One night in April Ryan and I were taking a walk pretty late and saw a deer get hit by a car not more than 20 feet from us. I have never actually witnessed something like that and it was upsetting to say the least.
As she limped off to the side of the road, clearly very badly injured, I felt this overwhelming sense of powerlessness; I felt so terrible thinking she was suffering and I couldn’t do anything about it. I wanted to go comfort her. (Of course I was doing major projecting onto her as we are wont to do with animals.)
But there really was nothing I could do and I had to accept that. I had to accept that was her journey. I had to accept we sometimes, often times actually, can’t do anything about another’s suffering.
We called the police in case there is something they do to handle it but I don’t know what ever happened.
I felt this was a significant event for me, it was serving as a powerful reminder I would need, an opportunity to more deeply contemplate, and embrace, wisdom meant to improve our lives and emotional health.
And I was right about that. The very next day my mom went into the hospital. Her cancer had been progressing and she was having certain symptoms that clearly needed medical attention.
The last year of her life was one of great suffering between the cancer itself, and the side effects of various treatments, and it seems I am feeling the pain of witnessing that more deeply now, five months after her passing, than I ever had.
She went into the hospital during the height of Covid, so I was not able to visit her and she spent the last month of her life (save one day she came home and then ended up being readmitted the next day because she was still clearly very ill) alone in that hospital. It was devastating for me, especially after she tested positive for the virus—I knew it was the beginning of the end. She was never coming home. In the world outside the hospital, she was already gone.
I felt powerless and helpless. After taking such an active role in her care, and being by her side for pretty much everything, I had no choice but to let her go that last leg alone.
It was just how it had to be. I couldn’t do anything to ease her suffering. I could no longer try and take control of her health or persuade her to do things I thought she should be doing. It was all over, the end was in clear sight– no more treatments, no more hope.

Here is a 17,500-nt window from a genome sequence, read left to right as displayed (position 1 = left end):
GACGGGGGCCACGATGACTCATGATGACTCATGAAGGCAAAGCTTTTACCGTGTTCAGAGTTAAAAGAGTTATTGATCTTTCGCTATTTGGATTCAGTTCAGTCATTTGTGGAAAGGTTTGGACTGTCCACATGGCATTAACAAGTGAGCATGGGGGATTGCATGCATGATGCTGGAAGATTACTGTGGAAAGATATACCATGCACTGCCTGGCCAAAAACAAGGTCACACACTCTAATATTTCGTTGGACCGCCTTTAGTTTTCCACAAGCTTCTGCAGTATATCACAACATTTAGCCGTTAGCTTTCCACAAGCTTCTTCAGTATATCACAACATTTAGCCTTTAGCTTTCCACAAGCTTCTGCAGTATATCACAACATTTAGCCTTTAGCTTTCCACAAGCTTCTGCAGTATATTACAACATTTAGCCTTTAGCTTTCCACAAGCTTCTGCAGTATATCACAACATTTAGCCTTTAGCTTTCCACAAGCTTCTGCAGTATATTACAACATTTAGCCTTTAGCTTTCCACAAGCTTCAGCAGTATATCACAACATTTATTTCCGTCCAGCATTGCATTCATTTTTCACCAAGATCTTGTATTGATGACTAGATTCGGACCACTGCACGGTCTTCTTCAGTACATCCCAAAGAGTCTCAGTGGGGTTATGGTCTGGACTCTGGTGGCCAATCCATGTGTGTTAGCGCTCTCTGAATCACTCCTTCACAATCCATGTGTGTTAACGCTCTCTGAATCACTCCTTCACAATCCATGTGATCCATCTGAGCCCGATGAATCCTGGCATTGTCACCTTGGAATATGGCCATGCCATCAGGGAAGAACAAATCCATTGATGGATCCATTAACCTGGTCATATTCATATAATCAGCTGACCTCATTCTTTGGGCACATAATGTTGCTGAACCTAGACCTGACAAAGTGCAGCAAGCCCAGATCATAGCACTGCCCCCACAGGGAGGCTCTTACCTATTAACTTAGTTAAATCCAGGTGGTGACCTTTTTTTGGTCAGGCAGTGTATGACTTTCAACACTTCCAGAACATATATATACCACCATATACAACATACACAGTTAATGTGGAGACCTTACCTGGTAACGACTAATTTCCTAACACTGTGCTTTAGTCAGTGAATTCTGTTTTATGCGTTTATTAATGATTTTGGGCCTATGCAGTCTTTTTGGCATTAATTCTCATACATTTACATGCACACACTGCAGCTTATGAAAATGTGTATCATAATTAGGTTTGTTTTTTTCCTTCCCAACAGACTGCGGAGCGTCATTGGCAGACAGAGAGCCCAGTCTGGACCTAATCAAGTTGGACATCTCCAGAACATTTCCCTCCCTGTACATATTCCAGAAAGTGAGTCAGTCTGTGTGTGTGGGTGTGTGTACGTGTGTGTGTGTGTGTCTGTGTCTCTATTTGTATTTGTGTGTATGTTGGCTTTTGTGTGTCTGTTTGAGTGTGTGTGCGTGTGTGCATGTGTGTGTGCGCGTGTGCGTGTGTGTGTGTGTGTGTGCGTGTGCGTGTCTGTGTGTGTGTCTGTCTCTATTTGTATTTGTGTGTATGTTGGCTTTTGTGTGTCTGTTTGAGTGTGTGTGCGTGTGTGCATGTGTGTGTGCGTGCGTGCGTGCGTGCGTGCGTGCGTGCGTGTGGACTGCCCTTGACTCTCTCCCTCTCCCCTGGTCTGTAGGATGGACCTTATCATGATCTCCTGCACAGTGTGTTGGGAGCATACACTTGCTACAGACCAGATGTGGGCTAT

The day before she died, the nurse arranged a video call with her; she was coherent and I was able to have a conversation with her. She asked if I missed having her at the house and I told her I missed having her tell me about the ridiculousness of the characters on 90 Day Fiance. At that point, I hadn’t been told she had so little time, but I just knew. I think she knew too but was trying to keep a brave front, telling me she was going to come home.
I am grateful I was able to visit her and say goodbye (originally the doctor said only one person could come and I told my sister she could go.)That I couldn’t actually be there the moment she passed was hard. It was surreal leaving that room knowing with certainty that would be the last time I saw her, that she would die very soon.
I believe everything happens as it should; if something was supposed to happen another way, it would have; nothing goes ‘wrong.’ This was obviously how the journey was supposed to go for both of us. I wasn’t meant to be involved in that aspect. I wasn’t meant to be sitting by her side in the hospital every day. I wasn’t meant to be there when she made that transition.
Having that trust and faith things turn out exactly the way they are meant to–even if we don’t like the outcome, or can’t possibly see the rhyme and reason–can help you get through even the most horrible of experiences, the things that seem absolutely senseless.
We don’t have to accept these ideas with our mind–it never really will–but only in our heart. This is where we connect with all we know to be true. This is where we connect, and draw strength from, that part of us completely untouched by the troubles of our life, that is perfectly whole no matter how broken we feel, that sees things as they really are.
Being able to accept ‘what is’ no matter how unacceptable it appears to be is one of the most important life lessons we must be willing to learn–to resist it is to our detriment since there will always be things happening we won’t like, both big and small. To constantly be in ‘push back’ mode against situations we may not be able to do anything about is a huge waste of energy and no way to live.
Resisting ‘what is’ adds an extra layer of suffering to experiences that are already incredibly painful for all but the most enlightened beings.
True peace will only come from changing our perspectives and beliefs, the only thing over which we have any real control.
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